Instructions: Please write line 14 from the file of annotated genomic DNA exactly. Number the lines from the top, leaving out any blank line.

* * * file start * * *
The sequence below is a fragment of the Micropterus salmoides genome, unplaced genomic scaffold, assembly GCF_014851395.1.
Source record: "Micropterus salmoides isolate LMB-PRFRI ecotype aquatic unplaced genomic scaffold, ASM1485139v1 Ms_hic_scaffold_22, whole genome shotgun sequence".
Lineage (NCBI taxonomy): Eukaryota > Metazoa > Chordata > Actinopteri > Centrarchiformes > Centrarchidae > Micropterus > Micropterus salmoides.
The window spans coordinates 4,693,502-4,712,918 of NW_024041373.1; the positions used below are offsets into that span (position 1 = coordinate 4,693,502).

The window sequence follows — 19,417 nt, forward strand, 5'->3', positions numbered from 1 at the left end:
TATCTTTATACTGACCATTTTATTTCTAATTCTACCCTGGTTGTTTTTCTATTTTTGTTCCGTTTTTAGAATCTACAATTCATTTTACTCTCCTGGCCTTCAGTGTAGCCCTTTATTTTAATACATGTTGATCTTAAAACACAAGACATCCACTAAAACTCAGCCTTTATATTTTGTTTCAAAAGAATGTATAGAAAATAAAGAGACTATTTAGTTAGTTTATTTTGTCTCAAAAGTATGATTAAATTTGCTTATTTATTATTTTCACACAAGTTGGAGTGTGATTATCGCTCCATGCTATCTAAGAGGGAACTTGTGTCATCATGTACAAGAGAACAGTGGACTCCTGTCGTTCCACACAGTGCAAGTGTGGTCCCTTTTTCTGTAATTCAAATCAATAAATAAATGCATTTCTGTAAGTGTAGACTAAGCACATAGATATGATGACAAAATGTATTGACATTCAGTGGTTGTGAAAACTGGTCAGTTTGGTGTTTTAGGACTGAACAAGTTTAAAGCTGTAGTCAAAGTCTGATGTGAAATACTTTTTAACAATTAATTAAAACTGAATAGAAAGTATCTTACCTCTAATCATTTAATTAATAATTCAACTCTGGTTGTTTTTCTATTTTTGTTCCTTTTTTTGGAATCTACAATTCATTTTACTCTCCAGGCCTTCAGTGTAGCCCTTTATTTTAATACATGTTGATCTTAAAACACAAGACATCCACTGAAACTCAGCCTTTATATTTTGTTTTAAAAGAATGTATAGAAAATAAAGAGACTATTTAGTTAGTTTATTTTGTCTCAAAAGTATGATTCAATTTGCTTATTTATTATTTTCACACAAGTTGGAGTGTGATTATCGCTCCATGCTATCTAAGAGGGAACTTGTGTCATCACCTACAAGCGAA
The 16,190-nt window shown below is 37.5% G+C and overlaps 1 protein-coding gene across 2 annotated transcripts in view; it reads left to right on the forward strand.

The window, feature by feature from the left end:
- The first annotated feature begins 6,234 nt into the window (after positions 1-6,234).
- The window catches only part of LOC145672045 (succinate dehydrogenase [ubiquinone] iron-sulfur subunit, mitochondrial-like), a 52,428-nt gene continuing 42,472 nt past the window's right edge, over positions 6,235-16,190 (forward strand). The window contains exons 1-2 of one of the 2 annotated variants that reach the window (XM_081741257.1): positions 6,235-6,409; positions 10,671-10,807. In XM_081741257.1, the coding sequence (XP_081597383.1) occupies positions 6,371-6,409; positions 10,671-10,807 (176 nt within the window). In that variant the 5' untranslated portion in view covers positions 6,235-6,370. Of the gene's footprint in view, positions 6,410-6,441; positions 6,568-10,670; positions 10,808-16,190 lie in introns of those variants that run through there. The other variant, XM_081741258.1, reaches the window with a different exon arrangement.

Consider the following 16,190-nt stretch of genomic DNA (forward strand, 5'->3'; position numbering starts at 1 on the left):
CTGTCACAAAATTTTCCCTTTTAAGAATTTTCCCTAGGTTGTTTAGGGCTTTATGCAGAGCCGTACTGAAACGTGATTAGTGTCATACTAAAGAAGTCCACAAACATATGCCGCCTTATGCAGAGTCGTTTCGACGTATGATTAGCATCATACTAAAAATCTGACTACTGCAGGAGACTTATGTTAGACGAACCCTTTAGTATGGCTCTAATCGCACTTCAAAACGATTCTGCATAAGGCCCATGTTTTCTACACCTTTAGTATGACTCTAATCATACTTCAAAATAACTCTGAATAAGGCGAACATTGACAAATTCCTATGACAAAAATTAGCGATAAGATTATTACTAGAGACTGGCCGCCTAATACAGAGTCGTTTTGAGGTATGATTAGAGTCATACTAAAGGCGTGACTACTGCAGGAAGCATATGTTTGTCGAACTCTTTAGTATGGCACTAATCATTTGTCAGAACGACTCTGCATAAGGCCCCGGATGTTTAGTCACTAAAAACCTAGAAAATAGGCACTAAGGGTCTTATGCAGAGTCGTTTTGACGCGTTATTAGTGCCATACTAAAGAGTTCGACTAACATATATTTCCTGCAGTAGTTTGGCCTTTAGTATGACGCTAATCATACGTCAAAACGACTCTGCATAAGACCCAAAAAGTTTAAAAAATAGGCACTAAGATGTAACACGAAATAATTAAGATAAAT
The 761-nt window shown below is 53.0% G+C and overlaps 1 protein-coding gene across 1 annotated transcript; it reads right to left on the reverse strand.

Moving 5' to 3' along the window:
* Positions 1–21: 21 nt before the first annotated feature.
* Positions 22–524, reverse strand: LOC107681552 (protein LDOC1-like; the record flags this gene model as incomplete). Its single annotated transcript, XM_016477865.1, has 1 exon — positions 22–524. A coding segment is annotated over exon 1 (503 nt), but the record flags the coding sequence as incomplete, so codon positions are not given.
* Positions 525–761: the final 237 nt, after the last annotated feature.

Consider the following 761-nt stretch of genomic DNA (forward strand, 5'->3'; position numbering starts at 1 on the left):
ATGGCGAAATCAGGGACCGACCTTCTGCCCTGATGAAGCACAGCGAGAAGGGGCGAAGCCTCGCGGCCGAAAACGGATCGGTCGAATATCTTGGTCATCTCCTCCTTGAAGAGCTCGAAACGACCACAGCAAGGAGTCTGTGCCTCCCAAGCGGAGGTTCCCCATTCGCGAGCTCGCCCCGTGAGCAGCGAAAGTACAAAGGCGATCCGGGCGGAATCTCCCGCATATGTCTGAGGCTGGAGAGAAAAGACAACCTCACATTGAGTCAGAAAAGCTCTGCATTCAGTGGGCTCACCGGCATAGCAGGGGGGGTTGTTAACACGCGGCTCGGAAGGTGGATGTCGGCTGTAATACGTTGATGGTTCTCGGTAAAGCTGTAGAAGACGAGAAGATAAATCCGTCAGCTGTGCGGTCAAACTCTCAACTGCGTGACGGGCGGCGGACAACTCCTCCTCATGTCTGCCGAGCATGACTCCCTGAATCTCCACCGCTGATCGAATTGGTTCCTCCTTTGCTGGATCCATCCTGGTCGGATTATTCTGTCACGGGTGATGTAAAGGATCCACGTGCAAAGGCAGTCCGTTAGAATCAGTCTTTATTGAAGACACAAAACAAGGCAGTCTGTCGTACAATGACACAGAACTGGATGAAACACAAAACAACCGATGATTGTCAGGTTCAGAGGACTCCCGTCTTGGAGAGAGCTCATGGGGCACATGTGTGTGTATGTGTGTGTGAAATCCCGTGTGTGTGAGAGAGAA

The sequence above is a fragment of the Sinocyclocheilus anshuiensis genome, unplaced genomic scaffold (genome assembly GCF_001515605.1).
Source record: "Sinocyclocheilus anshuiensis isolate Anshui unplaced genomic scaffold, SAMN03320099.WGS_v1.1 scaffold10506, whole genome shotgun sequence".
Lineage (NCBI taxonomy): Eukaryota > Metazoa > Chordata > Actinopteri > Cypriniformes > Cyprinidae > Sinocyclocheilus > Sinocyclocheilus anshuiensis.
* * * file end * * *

Moving 5' to 3' along the window: